Actual corruption was part of the problem, in both the union and the city government. In 2003, the president of the Washington Teachers’ Union, Barbara Bullock, pleaded guilty to stealing $5 million from the organization she had been elected to lead. She had been respected in some quarters for holding a hard line for teachers’ rights–the kind of hard line that dragged out their contract negotiations for half a decade while teachers went without a raise.

    In the wake of that scandal, the American Federation of Teachers assumed control of the Washington union, but in 2005 it handed the reins back to a local president, George Parker. The preamble to the union’s 2006 contract, which Parker helped to negotiate, called for a more trusting and collaborative relationship between the union and the D.C. public schools administration. Both the contract and the union’s website proclaim the organization “The New Washington Teachers’ Union.” Parker recently organized a series of informational meetings for teachers while negotiations are still in progress, allowing union members a 10-minute question and answer session with Rhee herself.

    “Merit pay” has long been associated, by opponents, with fears of favoritism and inequality. Sometimes called “performance pay” or “incentive pay,” it has usually been so watered-down by the end of negotiations that the eventual bonuses or raises are inconsequentially small. Some plans dole out only a trivially higher reward for “exceeding expectations” than the bonus a teacher is entitled to for simply “meeting” them. In many districts, firing incompetent teachers is so difficult, time-consuming, and expensive that principals choose to transfer them to different schools instead. The only merit-based pay reform teachers’ unions have consistently supported is “skills and knowledge” pay–raises based on graduate degrees or National Board Certification, measures not conclusively proven to enhance their students’ performance.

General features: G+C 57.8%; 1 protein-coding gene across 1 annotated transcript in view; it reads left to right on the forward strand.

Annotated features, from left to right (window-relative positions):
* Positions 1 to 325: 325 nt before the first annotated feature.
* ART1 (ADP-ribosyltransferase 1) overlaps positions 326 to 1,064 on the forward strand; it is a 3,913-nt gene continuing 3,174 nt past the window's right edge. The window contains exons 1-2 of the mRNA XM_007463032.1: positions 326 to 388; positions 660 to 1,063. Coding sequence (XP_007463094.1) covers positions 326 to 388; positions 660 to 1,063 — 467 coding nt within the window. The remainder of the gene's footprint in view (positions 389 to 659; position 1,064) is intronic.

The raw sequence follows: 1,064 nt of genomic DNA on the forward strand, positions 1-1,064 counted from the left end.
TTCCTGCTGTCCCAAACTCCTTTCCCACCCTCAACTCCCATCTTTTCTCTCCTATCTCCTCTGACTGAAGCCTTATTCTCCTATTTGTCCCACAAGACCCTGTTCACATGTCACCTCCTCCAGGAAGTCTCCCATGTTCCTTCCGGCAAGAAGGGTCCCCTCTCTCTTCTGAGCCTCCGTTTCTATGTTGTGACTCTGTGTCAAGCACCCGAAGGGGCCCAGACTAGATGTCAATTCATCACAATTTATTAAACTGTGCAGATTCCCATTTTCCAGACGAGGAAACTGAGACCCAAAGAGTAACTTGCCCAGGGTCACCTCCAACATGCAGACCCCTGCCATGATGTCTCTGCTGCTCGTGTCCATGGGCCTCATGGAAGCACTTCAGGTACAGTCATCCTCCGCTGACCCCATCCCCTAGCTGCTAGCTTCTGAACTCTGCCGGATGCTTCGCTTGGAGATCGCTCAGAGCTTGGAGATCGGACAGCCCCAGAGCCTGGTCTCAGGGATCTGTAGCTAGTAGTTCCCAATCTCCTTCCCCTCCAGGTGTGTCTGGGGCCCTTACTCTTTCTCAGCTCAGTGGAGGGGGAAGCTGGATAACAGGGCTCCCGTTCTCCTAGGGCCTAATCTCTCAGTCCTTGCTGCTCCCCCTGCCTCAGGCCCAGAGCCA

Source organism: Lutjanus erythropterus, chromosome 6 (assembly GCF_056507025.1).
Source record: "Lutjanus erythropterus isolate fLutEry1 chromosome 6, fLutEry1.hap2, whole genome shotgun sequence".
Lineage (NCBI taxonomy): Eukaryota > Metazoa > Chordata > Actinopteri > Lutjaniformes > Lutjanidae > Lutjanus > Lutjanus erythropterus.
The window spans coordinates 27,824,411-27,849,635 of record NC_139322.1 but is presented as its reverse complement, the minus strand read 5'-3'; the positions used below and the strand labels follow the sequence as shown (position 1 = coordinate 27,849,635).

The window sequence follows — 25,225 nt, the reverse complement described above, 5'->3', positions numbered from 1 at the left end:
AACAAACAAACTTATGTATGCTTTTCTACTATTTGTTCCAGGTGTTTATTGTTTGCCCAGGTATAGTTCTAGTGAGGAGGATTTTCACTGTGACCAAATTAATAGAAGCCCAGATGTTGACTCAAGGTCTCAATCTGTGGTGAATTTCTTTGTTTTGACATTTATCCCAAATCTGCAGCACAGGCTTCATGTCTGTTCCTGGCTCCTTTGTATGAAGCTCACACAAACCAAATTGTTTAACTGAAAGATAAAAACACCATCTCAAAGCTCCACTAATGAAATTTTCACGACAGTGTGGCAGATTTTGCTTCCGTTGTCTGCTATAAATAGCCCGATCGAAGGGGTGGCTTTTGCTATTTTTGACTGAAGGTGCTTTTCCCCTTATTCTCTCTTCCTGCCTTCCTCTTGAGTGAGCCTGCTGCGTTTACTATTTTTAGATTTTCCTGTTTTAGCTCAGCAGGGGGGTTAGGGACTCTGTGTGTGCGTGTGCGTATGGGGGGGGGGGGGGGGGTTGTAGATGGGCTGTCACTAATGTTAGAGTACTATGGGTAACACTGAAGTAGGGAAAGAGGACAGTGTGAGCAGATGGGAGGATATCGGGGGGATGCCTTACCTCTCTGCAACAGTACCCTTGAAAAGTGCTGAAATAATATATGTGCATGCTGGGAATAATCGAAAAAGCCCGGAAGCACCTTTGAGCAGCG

The American Federation of Teachers is the smaller of the two major national teachers’ unions, but more open to reform. The NEA strenuously opposes nearly any kind of merit pay; they’re the crowd that booed Obama. The union has overwhelmingly supported a Democrat in every presidential election since it began issuing endorsements; however, it endorsed Obama by the weakest vote since 1980: slightly less than 80 percent. In 1996, Bill Clinton won the NEA endorsement with 91 percent.

    The Washington union’s current contract negotiations have been underway since December 2007, before the presidential candidates’ recent spate of education rhetoric, and they could last much longer. Denver took six years to hash out a similar plan, enacted in 2004, which offered teachers raises and bonuses ranging from several hundred dollars up to about $3,000 for meeting various performance and professional qualification criteria. Denver’s contract is due to be renegotiated this year, and tensions are high: “a recent [union] newsletter called on teachers to prepare for a strike if negotiations fall through,” Education Week reported.

    Denver’s plan is new enough that even as negotiations are scheduled to reopen it’s difficult to judge its success and make plans for improvement. Mike Antonucci, an education expert based in California, believes that school districts suffer from a lack of information concerning other merit pay programs across the country and their results. If Barack Obama and John McCain really do favor merit pay, they could draw attention to these unfolding stories, especially the ambitious proposal in the nation’s capital.

    Hannah Sternberg is an intern at THE WEEKLY STANDARD.

    http://www.getliberty.org/content.asp?pl=37&contentid=37#A_Capital_Idea